While recently visiting a nursing home, I was saddened by the sight of so many people just existing, and waiting for death to come their way. Some were there because of stroke and heart disease, some because of alzheimer’s and dementia, and some just because they were too frail to handle the activities of everyday life on their own.
As I walked the hallways, I wondered how many of the residents might have escaped this fate had they been exercising regularly all their adult lives? You see, according to a recent study on Physical Activity and Public Health co-published by the American College of Sports Medicine (ACSM) and the American Heart Association (AHA), adults and seniors need regular aerobic and strength training exercises to promote and maintain good health. Unfortunately, most older adults do not perform the minimum amount of physical activity required for health and fitness. Lack of physical activity is related to a variety of degenerative conditions including cardiovascular disease, stroke, hypertension, type 2 diabetes, osteoporosis, colon cancer, breast cancer, dementia, anxiety, and depression.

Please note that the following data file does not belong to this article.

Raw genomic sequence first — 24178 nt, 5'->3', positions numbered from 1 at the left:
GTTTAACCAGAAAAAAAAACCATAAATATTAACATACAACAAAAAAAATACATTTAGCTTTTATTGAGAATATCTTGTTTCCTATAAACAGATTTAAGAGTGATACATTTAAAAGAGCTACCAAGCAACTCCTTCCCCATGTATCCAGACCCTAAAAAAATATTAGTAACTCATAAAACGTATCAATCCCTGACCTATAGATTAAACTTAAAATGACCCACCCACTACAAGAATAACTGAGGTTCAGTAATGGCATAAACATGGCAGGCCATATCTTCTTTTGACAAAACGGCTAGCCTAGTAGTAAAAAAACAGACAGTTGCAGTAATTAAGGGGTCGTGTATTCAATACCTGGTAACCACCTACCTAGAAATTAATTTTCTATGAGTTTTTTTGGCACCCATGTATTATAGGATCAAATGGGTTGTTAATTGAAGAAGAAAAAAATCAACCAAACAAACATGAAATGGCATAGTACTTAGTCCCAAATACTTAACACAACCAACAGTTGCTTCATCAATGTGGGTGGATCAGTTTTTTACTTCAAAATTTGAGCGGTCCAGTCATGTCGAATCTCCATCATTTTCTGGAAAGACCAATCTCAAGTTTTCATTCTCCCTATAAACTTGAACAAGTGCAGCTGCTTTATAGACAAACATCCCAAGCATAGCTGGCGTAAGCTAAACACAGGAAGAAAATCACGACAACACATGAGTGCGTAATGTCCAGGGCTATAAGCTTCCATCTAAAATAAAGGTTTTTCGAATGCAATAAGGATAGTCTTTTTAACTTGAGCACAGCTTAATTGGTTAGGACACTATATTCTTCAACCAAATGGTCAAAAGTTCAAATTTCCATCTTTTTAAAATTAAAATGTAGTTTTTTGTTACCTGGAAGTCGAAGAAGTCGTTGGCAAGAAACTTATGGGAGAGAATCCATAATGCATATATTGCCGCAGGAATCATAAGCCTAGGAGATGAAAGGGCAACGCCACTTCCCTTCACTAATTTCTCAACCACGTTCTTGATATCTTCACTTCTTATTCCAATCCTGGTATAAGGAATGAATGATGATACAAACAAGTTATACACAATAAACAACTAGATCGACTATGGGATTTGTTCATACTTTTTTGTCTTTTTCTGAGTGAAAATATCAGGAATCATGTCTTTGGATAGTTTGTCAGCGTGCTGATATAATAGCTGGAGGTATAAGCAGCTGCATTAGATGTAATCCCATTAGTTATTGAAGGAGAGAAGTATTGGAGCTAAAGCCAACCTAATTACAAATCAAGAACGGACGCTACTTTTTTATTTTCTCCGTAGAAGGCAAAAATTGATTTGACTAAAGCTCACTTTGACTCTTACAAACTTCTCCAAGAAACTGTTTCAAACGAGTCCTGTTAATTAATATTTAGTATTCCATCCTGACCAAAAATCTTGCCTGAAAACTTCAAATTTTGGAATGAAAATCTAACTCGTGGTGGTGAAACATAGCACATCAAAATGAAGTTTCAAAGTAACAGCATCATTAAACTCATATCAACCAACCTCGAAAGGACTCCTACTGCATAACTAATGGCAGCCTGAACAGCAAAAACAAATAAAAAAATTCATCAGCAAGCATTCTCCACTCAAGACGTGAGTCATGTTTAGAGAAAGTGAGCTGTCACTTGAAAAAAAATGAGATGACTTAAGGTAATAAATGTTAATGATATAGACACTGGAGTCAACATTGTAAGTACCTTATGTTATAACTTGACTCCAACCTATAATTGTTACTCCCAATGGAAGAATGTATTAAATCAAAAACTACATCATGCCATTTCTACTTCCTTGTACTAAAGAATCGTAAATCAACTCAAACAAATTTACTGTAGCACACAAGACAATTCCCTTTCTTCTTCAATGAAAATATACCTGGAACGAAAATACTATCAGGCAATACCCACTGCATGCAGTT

The good news is that the minimum activity recommendations for older adults according to ACSM is not difficult to achieve even for the most time pressured person. For cardiovascular fitness, the guidelines call for moderate-intensity aerobic activity, such as a brisk 30 minute walk 5 days a week, or 20 to 25 minutes of vigorous-intensity activity, such as jogging 3 days a week, or 20 to 30 minutes of moderate-to vigorous-intensity exercise 3 to 5 days per week.
For musculoskeletal fitness the recommendation is 8 to 10 resistance exercises that target the major muscle groups, completed for one set of 10 to 15 repetitions 2 or 3 times a week. This can typically be completed in as little as 15 to 20 minutes each session. All together including cardiovascular activities, that’s only about 3 and ½ half hours of exercise each week to keep you healthy and fit, and to minimize your chances of becoming a resident of a nursing home.
My hope is that this article will inspire you to start a regular exercise program to help you stay healthy and fit, and you never end-up in a nursing home. If you don’t know where to start, I suggest you contact a qualified health and fitness professional and have them design a safe and effective exercise program for you. Trust me, your good health is well worth the time and money.